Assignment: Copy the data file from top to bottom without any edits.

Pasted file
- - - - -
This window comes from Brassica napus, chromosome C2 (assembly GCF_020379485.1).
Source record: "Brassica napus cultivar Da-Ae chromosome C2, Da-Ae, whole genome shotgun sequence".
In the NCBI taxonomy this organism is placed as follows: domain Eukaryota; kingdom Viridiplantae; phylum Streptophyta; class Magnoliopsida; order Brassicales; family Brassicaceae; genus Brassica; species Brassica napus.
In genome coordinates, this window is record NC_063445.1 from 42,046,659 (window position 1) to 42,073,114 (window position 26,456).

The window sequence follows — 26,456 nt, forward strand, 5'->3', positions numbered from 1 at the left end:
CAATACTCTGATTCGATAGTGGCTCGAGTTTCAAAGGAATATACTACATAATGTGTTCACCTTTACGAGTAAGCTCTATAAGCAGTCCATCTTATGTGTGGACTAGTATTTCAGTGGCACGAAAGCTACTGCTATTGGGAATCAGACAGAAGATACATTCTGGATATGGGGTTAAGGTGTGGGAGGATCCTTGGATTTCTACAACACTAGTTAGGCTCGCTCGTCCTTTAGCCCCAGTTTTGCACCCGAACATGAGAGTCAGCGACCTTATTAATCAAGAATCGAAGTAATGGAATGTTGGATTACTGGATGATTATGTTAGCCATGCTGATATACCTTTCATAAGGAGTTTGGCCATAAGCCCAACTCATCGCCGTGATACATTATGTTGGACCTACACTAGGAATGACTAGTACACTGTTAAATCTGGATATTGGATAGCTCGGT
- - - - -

This window comes from Brassica napus, chromosome C2 (assembly GCF_020379485.1).
Source record: "Brassica napus cultivar Da-Ae chromosome C2, Da-Ae, whole genome shotgun sequence".
In the NCBI taxonomy this organism is placed as follows: domain Eukaryota; kingdom Viridiplantae; phylum Streptophyta; class Magnoliopsida; order Brassicales; family Brassicaceae; genus Brassica; species Brassica napus.
In genome coordinates, this window is record NC_063445.1 from 42,046,659 (window position 1) to 42,073,114 (window position 26,456).

The window sequence follows — 26,456 nt, forward strand, 5'->3', positions numbered from 1 at the left end:
CAATACTCTGATTCGATAGTGGCTCGAGTTTCAAAGGAATATACTACATAATGTGTTCACCTTTACGAGTAAGCTCTATAAGCAGTCCATCTTATGTGTGGACTAGTATTTCAGTGGCACGAAAGCTACTGCTATTGGGAATCAGACAGAAGATACATTCTGGATATGGGGTTAAGGTGTGGGAGGATCCTTGGATTTCTACAACACTAGTTAGGCTCGCTCGTCCTTTAGCCCCAGTTTTGCACCCGAACATGAGAGTCAGCGACCTTATTAATCAAGAATCGAAGTAATGGAATGTTGGATTACTGGATGATTATGTTAGCCATGCTGATATACCTTTCATAAGGAGTTTGGCCATAAGCCCAACTCATCGCCGTGATACATTATGTTGGACCTACACTAGGAATGACTAGTACACTGTTAAATCTGGATATTGGATAGCTCGGT